Great Expectations

A blog of the Department of English at BGSU:A place for faculty, students and alumni to connect.

Drama and the Politics of Generational Conflict in Shakespeare’s England

Posted by bgsuenglish on January 25, 2010

Assistant Professor Dr. Stephannie Gearhart (Literature) will give a talk, “Drama and the Politics of Generational Conflict in Shakespeare’s England” tomorrow (Tuesday, January 26) at 1:00 p.m. in Room 207 (Mylander) of the Bowen-Thompson Student Union. The talk is part of the Institute for the Study of Culture and Society‘s 2009-2010 Scholars and Artists in Residence Lecture series.

Although it is often overlooked by critics, generational conflict was an important aspect of early modern English life. A preoccupation with age shows up in portraits, pamphlets, and plays by Shakespeare and his contemporaries. From Lear’s well-known decla¬ration, “How sharper than a serpent’s tooth it is / To have a thankless child,” to Portia’s complaint that “the will of a living daughter [can be] curbed by the will of a dead father,” the early modern theatre staged count¬less scenes of generational conflict.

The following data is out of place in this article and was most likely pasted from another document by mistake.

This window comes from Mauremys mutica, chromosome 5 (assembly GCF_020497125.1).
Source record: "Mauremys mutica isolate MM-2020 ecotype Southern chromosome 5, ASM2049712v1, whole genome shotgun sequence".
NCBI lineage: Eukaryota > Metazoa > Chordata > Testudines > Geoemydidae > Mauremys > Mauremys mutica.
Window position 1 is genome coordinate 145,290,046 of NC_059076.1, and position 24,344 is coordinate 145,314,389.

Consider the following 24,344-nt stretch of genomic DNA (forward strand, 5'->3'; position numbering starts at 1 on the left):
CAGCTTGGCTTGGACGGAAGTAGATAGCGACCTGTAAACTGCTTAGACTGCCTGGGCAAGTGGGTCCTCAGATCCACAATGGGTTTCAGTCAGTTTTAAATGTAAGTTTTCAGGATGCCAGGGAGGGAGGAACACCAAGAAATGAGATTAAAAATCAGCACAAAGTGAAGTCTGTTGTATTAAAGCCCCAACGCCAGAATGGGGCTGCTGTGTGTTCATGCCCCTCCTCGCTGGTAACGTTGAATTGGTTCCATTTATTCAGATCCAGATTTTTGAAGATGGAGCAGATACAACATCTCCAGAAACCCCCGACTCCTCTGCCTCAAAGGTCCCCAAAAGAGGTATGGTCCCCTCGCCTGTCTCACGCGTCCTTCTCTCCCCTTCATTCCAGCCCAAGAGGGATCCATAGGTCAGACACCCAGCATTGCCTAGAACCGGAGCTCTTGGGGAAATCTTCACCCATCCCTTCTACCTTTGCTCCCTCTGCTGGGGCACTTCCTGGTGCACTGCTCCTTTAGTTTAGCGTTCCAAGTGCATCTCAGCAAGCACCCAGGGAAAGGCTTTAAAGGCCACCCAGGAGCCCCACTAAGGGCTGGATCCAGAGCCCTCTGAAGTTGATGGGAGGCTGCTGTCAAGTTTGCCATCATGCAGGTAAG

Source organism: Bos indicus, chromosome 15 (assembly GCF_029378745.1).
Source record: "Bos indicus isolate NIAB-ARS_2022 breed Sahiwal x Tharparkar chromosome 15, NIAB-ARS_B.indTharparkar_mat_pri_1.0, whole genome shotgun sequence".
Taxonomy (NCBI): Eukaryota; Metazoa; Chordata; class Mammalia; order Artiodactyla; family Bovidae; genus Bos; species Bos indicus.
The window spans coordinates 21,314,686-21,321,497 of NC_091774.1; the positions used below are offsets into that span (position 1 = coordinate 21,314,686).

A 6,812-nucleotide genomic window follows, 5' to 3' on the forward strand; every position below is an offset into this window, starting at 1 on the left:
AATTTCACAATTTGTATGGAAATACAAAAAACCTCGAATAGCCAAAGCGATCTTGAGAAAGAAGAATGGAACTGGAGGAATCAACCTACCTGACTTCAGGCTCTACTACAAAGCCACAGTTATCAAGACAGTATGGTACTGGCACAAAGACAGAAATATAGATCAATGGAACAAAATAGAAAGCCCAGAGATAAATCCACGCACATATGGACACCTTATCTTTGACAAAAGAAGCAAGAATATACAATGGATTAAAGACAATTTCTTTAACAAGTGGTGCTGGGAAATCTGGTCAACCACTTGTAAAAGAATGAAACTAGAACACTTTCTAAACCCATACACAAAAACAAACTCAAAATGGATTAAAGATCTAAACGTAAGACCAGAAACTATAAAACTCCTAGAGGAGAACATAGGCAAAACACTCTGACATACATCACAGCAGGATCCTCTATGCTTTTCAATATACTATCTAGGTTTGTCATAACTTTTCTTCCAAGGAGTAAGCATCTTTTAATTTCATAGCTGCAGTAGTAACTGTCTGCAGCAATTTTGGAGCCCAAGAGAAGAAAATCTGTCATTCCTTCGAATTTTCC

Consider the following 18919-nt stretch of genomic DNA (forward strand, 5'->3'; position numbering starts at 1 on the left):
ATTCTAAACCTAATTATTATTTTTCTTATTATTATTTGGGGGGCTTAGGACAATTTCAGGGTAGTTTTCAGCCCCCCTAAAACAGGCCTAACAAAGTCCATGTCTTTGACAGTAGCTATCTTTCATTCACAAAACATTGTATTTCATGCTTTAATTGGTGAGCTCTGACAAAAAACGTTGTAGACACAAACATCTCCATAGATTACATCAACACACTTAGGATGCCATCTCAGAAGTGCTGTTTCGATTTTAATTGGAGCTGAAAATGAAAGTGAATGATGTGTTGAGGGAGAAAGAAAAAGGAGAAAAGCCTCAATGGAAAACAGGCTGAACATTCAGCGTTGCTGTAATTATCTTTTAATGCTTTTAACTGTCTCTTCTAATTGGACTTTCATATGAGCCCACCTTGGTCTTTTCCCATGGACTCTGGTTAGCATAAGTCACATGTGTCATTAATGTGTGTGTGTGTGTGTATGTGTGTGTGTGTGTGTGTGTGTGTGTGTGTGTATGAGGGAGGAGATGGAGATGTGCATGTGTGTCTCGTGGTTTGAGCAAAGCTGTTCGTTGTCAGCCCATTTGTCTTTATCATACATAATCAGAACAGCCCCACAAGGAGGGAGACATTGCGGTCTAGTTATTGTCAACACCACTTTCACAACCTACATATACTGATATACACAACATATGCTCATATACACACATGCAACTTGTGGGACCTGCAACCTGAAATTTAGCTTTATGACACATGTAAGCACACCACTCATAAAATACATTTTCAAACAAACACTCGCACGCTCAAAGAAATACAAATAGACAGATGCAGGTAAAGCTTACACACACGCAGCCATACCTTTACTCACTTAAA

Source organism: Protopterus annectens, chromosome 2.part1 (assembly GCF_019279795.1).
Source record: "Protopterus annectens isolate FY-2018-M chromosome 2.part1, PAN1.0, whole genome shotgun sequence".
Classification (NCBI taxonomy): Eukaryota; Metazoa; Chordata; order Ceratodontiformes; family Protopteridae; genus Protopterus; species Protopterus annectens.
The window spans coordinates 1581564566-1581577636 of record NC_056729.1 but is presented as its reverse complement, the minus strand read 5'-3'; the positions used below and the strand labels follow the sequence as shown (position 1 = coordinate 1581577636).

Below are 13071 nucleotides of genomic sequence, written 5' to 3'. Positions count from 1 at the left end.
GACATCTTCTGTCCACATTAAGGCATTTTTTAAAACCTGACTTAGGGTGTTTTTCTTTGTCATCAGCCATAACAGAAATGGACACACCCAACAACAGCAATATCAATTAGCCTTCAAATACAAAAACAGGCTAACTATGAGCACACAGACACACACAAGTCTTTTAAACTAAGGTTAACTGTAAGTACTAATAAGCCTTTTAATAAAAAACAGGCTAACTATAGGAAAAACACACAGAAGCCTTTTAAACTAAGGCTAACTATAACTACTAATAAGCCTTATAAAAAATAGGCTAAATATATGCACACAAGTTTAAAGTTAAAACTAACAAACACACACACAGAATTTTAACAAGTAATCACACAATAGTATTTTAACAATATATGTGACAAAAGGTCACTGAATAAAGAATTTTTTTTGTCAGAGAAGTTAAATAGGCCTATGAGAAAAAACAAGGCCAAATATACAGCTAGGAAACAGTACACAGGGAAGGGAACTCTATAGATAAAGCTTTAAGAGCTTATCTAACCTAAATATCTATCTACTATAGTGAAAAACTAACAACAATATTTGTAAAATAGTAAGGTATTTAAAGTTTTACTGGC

Rather than thinking of it as universal, inevitable, or identical across time and place, Dr. Gearhart proposes that generational conflict should be historicized. In her talk, she will outline the cultural factors responsible for propagating and perpetuating youth-elder tension in the early modern era and explain how Shakespeare’s theatre played a vital role in negotiating the politics of generational conflict in the period.

Dr. Gearhart’s research interests include age relations in early modern English culture and Shakespearean adaptations. Among her publications are “‘Take My Part’: Using Generational Conflict to Teach King Lear” and “‘Faint and Imperfect Stamps’: The Problem with Adaptations of Shakespeare for Children.” Her ICS talk comes from Drama and the Politics of Generational Conflict in Shakespeare’s England, a book manuscript in progress.

Special thanks are due to the Office of the Dean of the College of Arts and Sciences and to the Office of the Vice Provost for Research for their support of this event. All events are free and open to the public; for more information call (419) 372-0585.


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